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MANTECA & THE DROUGHT

Stop requiring sloped lawns, allowing more homes

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POSTED March 25, 2015 12:24 a.m.

Editor’s note: The Manteca City Council has promised to take action on April 7 when they meet to put in place tougher water conservation measures. After Councilman Mike Morowit said he’d like to see suggestions from the public, the Bulletin asked readers to share their thoughts about water conservation. If you have any suggestions send them to dwyatt@mantecabulletin.com with “save water” in the subject line.

 

In Arizona, they had a moratorium for water meters. There was a long waiting list of people applying for one and the only way they would get one was if someone didn’t pay their water bill. In that case they pulled the meter and gave it to the next person on the waiting list who had been trucking water in to their home. The non-payer would then be living with a water truck. This was in Flagstaff and when the wind blew, you would feel sandblasted. There weren’t many people with lawns or flowers. In fact, we missed the colors of California. We would come back here and all of us were pointing at the beautiful colors of the gardens in California. Take heed and if you think it can’t happen, think again. 

I would beg for the water cops! It makes me sick to see what is left of my yard, and the extent we go to keep our water use to a minimum. I grew up in a family of four and a 14-foot well. We had a garden until we were hit with a drought and then we took showers with buckets and used dishwater to keep our most treasured plants alive. Just because it is always available when you turn on the faucet today doesn’t mean it will be there tomorrow. 

My neighbors have perfect lawns, nice and green. Yesterday (Monday) one was watering on his off day and his lawn mower was in the middle of it! The water was running across the sidewalk. I read that you saw all this kind of activity on a short round of errands you made the other day and we found the same. Washing sidewalks! How dumb is that?

Also, what about sloped lawns? Make the contractors put in retaining walls on elevated yards. Keep the water on the yard. The runoff from watering always crosses the sidewalks. With drought friendly yards, the dirt will also migrate into the gutters and will cause problems trying to keep drains flowing free. Retaining walls are a must! 

Santa Monica set a great example for Southern California. They had contaminated wells from oil wells and had to buy their water. They didn’t like the high costs of that so they started requiring all buildings to have rain barrels to collect the roof water for irrigating their yards. They had beautiful gardens and yards and saved a lot of runoff keeping them nice. Why waste drinking water? People like to point fingers at L.A. for ‘stealing’ our water, but the reality is, they get their water from other sources mostly and they have some cities that really can show us what we should be doing. We need to put our heads together and see what works. Disneyland had to drain the river in their big water ride and they sent it all into storage in a Fountain Valley water treatment plant until they made repairs, then the water treatment plant piped it back to them.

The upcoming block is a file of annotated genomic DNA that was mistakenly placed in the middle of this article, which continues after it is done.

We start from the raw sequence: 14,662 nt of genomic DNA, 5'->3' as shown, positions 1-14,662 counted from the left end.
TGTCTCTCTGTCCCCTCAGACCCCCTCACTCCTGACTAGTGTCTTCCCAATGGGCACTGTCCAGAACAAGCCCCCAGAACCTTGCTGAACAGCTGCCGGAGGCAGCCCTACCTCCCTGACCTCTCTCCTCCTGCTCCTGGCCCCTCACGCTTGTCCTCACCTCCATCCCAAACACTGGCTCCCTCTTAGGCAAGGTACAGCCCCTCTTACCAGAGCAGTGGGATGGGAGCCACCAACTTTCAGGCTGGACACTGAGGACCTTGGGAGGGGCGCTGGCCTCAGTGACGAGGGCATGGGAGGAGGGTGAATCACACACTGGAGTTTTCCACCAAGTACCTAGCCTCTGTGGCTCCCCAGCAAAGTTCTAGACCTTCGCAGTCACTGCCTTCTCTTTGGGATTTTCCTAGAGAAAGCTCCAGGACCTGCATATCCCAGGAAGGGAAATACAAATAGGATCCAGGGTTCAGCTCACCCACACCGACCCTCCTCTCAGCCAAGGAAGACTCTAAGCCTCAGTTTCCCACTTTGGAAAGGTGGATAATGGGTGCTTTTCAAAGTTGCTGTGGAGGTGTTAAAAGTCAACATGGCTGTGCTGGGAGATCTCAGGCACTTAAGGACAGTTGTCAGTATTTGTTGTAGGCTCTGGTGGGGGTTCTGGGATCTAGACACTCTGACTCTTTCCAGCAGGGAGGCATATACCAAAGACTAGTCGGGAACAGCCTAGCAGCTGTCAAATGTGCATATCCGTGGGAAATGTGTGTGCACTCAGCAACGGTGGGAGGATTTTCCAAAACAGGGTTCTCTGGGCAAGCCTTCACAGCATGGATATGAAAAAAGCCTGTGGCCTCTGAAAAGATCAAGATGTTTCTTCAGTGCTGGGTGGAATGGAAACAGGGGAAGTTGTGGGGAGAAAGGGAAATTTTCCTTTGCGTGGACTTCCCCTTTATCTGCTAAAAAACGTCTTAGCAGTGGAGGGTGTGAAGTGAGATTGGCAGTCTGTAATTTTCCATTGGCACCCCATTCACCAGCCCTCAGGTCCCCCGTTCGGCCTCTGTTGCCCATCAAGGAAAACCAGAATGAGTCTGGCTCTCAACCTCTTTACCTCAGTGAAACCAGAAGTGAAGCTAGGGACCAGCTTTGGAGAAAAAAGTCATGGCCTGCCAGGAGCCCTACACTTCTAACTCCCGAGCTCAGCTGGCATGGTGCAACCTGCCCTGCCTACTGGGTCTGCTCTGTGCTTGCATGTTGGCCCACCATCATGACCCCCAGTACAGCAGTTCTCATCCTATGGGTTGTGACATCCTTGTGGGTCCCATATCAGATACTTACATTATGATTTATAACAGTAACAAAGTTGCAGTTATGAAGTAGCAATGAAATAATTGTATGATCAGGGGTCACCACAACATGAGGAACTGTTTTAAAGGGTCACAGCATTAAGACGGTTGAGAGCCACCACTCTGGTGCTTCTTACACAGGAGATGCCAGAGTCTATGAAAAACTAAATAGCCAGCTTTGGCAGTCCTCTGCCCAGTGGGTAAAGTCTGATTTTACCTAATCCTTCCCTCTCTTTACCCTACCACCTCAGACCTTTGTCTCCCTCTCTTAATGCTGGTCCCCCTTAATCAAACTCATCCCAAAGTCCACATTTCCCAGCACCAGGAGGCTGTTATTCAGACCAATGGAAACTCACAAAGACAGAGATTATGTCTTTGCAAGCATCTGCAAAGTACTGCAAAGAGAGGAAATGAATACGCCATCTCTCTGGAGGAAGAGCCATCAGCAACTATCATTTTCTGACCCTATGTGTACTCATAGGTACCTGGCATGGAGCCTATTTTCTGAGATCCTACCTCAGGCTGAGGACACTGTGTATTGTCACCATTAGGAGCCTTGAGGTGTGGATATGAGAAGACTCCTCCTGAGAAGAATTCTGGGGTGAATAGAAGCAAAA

A real irritation is seeing more new homes being built. We already have water problems facing the population we have now, and the city leaders encourage growth. But then, this is the same government that wring their hands over the issue, hire consultants, plant more landscaping, fail to monitor their own sprinklers, fail to water at the designated times. The rest of us are supposed to be the ones that should be looking to them for a solution. Maybe the Manteca Bulletin’s voice is more successful than our local leaders.

Like I said, let’s put our heads together and brainstorm this problem. If the City of Manteca can’t figure it out, let’s help!

Diane

• • •

Ideas: From making water bills easier to read to a waste tip line

Here are my thoughts on ways the city can take action to save water. I like the idea of “water cops”. They will not catch all offenders but should put a dent into the waste.

I think having a dedicated “tip” line would be helpful. I do not want to go up and ring a doorbell and say it is not your day to water, it is the middle of the day, or the water is in the gutters or you are washing the sidewalk.

The shopping centers like Target have a lot of grass around their property. Take out the grass and leave the trees and add bark, rock or drought tolerant shrubs. There are lots of places around town with small and large grassy areas that do make the areas more attractive but is time to change the way we use water.

I like the ideas of new homes having no grass or when a house is sold the lawn comes out and replaced with drought tolerant plants. 

The utility bill should be more understandable. It would be nice to know what a family of 4 is using in gallons not cubic feet. And then what is a reasonable amount to use per person so we have a better idea of our usage.

Paula Stallings

• • •

Think long term water shortage along with 10 suggestions

First and foremost, the water shortage needs to be seen in light of a longer term drought. We cannot assume next year’s rainfall amounts will exceed normal. Any action needs to be done with this in mind.

1. Yes, hire water cops and give them enforcement power

2. Only one warning — unless the violation is overly blatant and severe

3. Make fines increase in severity for repeat offenders

4. Eliminate the requirement for lawns for new homes

5. Have a staffer assigned to drought resistant yard landscaping to help homeowners and business owners

6. Give tax credits or some other incentive for people removing lawns and going to rock or drought resistant landscaping